Blog

What the Dodd-Frank Reform Bill Means for Small Banks and Credit Unions

Posted by David Acevedo

dodd-frank-reform-bill-capitol

The United States Senate recently voted to repeal parts of the Dodd-Frank bill governing financial institutions. The Economic Growth, Regulatory Relief, and Consumer Protection Act (S.2155) or CHOICE, while still uncertain of final passage, would raise the threshold for closer Federal Reserve scrutiny from banks with $250 billion in assets from the current asset threshold of $50 billion. While there are a number of other provisions to the proposed legislation, this higher threshold is the primary target of those seeking to roll back what many believe are unnecessary regulations placed on community banks and credit unions.

Pending a compromise of House and Senate versions of the bill, and enacting the final bill into law, here are five impacts the proposed legislation would have on financial institutions.   

1. Increase in mortgage activity, especially for rural community banks

The legislation loosens mortgage underwriting standards for banks with $10 billion or less in assets, which most industry watchers predict will increase mortgage lending substantially. It’s poised to especially benefit rural community banks. Since 2004, small business lending in rural areas has dropped by half, and currently there are 625 US counties with no community bank branch at all. It also waives appraisals in rural communities for mortgages under $400,000.

The appraisals, stipulated by Dodd-Frank, pushed some rural community banks to stop making home mortgage loans altogether. In Nevada, Missouri, the local bank president recalled how he was unable to underwrite a mortgage for what would be the town’s only doctor, even though the bank had never lost money on a faulty mortgage.

2. Lower compliance costs

Dodd-Frank’s crushing burdens damaged small banks. According to American Action Forum, small banks provide close to half of the banking industry’s small business loans, even though these banks hold less than 20 percent of its assets. Four years after the passage of Dodd-Frank, the number of small banks had declined by 14.1 percent. The Forum also cites research from the Minneapolis Fed, which found that adding just two compliance officers to deal with Dodd-Frank requirements would make more than a third of small banks unprofitable.

In addition, according to the Federal Reserve, compliance costs at banks with less than $100M in assets represent more than 8 percent of non-interest expense; for banks with $1-10B in assets, the same costs are 3 percent

Loosening of restrictions, and the frequency of data gathering and reporting they require, should have an immediate effect on the bottom line for community banks and credit unions.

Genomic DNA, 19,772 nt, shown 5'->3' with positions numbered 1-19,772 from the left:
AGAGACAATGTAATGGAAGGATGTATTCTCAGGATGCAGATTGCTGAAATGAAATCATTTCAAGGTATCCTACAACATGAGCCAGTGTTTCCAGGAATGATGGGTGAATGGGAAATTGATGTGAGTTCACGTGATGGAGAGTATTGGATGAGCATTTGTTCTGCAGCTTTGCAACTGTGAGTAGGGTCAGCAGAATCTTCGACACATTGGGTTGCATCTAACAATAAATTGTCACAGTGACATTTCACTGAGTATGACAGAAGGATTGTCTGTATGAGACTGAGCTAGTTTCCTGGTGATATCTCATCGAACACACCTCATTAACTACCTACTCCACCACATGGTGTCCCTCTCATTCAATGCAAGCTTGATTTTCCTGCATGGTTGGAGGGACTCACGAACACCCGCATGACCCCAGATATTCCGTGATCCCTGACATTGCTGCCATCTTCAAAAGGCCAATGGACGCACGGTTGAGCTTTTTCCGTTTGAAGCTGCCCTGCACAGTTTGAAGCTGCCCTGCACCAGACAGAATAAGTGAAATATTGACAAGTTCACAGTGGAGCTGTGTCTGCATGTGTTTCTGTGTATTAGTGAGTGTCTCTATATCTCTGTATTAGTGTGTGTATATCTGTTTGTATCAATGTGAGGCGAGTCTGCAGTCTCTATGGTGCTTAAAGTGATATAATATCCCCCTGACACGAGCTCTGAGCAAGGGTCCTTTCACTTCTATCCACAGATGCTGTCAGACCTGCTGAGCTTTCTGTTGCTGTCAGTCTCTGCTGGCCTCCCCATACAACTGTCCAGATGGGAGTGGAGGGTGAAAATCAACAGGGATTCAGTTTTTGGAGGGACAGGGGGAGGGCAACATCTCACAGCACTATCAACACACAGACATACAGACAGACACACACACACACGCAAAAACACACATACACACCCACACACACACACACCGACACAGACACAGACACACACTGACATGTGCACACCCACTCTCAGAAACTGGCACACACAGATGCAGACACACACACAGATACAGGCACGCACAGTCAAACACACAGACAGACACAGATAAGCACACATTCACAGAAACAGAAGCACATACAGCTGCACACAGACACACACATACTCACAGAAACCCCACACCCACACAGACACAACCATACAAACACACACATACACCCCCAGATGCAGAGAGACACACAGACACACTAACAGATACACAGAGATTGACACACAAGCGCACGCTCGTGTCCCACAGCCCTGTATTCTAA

3. Less time on compliance, more time to focus on the customer

If bank staff don’t have to spend as much time on compliance, they are able to shift their focus to maximizing customer experience. When they do, they should be looking closely at how today’s customer interacts with their bank or credit union. Maybe now is the time for a financial institution to consider the role of the universal banker, who helps connect a customer’s mobile, online and in-branch banking experience.

4. Increase in bank mergers

If the restrictions previously placed on banks with assets of $50 billion are now reserved for banks with $250 billion in assets, look for a wave of bank mergers. In the absence of the extra oversight and mandatory annual stress tests, banks currently in the $50-to roughly $100 billion range are suddenly more valuable to the market. Now, those looking to acquire a bank can scale growth without fear of additional compliance costs.

5. Veterans credit changes, credit union protections for elder abuse.

According to South Dakota Senator Mike Rounds (R), the new legislation includes the Protecting Veterans Credit Act, which seeks to make it easier for military veterans to secure a mortgage or other loan.

While there are several provisions for credit unions, the CHOICE act notably protects properly trained financial institution employees that report suspected financial elder abuse.

No matter what the final version of the CHOICE Act is, community banks and credit unions are poised to see an increase in loan activity as a result. With staff hours freed from burdensome compliance tasks, prioritizing customer experience is more important than ever. Make sure your financial institution has the tools at hand to take advantage of these new market conditions. Discover 360 View today.

Topics: In the News